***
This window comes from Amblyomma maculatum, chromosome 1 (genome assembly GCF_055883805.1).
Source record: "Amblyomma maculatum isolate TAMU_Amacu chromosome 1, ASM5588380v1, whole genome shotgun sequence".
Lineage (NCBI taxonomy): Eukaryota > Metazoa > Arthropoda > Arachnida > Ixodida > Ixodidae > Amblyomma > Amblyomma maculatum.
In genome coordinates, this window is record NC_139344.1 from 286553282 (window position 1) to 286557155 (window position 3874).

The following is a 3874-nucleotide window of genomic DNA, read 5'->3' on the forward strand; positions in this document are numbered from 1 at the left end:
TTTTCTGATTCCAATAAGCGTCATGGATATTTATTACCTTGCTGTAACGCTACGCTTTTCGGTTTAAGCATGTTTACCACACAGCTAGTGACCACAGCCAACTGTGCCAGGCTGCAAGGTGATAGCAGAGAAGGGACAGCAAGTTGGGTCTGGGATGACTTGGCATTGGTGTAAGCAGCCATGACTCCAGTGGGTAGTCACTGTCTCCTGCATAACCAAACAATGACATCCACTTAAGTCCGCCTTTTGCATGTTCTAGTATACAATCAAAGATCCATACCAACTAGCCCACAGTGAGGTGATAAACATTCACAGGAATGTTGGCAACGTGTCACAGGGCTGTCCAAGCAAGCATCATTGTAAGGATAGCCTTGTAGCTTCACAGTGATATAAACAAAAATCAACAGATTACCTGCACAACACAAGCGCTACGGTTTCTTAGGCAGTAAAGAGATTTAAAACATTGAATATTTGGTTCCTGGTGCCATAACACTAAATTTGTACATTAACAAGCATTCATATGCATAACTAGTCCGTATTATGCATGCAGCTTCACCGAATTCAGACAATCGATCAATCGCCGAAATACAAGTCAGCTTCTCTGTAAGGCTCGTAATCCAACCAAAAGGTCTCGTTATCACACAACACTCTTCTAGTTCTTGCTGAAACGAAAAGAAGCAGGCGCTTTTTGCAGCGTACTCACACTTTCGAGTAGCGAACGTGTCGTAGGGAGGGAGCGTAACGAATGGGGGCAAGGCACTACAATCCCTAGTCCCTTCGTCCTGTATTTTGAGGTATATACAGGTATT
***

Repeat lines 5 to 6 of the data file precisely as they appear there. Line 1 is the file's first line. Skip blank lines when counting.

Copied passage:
The following is a 3874-nucleotide window of genomic DNA, read 5'->3' on the forward strand; positions in this document are numbered from 1 at the left end:
TTTTCTGATTCCAATAAGCGTCATGGATATTTATTACCTTGCTGTAACGCTACGCTTTTCGGTTTAAGCATGTTTACCACACAGCTAGTGACCACAGCCAACTGTGCCAGGCTGCAAGGTGATAGCAGAGAAGGGACAGCAAGTTGGGTCTGGGATGACTTGGCATTGGTGTAAGCAGCCATGACTCCAGTGGGTAGTCACTGTCTCCTGCATAACCAAACAATGACATCCACTTAAGTCCGCCTTTTGCATGTTCTAGTATACAATCAAAGATCCATACCAACTAGCCCACAGTGAGGTGATAAACATTCACAGGAATGTTGGCAACGTGTCACAGGGCTGTCCAAGCAAGCATCATTGTAAGGATAGCCTTGTAGCTTCACAGTGATATAAACAAAAATCAACAGATTACCTGCACAACACAAGCGCTACGGTTTCTTAGGCAGTAAAGAGATTTAAAACATTGAATATTTGGTTCCTGGTGCCATAACACTAAATTTGTACATTAACAAGCATTCATATGCATAACTAGTCCGTATTATGCATGCAGCTTCACCGAATTCAGACAATCGATCAATCGCCGAAATACAAGTCAGCTTCTCTGTAAGGCTCGTAATCCAACCAAAAGGTCTCGTTATCACACAACACTCTTCTAGTTCTTGCTGAAACGAAAAGAAGCAGGCGCTTTTTGCAGCGTACTCACACTTTCGAGTAGCGAACGTGTCGTAGGGAGGGAGCGTAACGAATGGGGGCAAGGCACTACAATCCCTAGTCCCTTCGTCCTGTATTTTGAGGTATATACAGGTATT